Unfortunately, this also applies to my own knitting. For years, I was apparently unaffected by the shifts and turmoils in my own life, so I assumed that I was exempt from the rule - when the reality was, in fact, that I wasn't really experiencing any of those on anything deeper than a surface level because everything was deadened by depression. When I finally started to really…


A few years ago, I was introduced to the concept of replacing the traditional list of resolutions with a single word. It appealed to me - I am not a big list person, but I love language and words and meanings and etymology and metaphor and... ahem. Ennyhoo. I liked the idea.
I've never chosen the word. It's always presented itself to me - and last year was no different. Pacific was very insistent, even though I tried to argue with it. Pacific? What does that even mean? What am I supposed to do with that?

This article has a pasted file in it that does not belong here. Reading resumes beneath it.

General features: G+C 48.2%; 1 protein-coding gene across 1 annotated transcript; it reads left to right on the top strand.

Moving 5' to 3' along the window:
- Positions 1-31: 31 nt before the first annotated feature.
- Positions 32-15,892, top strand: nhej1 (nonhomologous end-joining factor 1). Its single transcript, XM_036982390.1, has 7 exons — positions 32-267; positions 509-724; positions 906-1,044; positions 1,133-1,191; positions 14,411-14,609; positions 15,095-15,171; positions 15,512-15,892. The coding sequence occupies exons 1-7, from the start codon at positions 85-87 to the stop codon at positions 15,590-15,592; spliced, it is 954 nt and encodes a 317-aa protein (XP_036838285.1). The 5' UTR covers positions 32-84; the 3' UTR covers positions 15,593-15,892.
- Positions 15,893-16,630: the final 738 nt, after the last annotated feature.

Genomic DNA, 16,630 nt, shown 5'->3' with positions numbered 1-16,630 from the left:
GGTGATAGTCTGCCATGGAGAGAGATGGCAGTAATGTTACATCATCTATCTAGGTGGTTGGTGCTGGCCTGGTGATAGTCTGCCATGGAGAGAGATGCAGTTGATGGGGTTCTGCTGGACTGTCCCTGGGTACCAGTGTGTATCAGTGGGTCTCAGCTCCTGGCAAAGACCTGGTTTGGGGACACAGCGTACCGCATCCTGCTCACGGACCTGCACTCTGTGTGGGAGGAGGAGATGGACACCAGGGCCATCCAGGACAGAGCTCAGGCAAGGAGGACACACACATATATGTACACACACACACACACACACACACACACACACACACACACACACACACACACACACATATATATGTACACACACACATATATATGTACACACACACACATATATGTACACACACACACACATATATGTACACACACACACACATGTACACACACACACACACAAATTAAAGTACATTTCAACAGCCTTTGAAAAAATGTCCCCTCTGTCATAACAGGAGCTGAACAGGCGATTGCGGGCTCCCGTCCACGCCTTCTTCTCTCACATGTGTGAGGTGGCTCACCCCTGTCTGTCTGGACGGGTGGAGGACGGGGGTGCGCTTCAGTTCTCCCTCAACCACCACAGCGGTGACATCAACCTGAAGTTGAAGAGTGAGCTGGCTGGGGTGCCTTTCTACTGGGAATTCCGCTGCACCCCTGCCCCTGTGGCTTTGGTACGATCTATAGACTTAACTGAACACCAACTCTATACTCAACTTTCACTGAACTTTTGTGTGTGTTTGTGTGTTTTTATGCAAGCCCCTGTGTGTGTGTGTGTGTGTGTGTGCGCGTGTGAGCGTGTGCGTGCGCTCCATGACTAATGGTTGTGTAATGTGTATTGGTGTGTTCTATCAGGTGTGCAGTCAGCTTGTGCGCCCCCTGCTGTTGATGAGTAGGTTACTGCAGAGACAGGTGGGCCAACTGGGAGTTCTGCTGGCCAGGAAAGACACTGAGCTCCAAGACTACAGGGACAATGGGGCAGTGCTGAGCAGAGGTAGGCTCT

But I accepted it, and I'm glad I did. I learned about depth and calm, about storm and nurture, about faith and adventure - and about the unstoppable ocean of God's grace, that overwhelms to fill and cleanse and bring blessings unasked.
So I'm bidding pacific a very fond farewell, and welcoming spark and whatever lessons it would like to bring. I invited it in with a copper wire punctuated with tiny lights and wrapped around my mood board, and I've got an empt…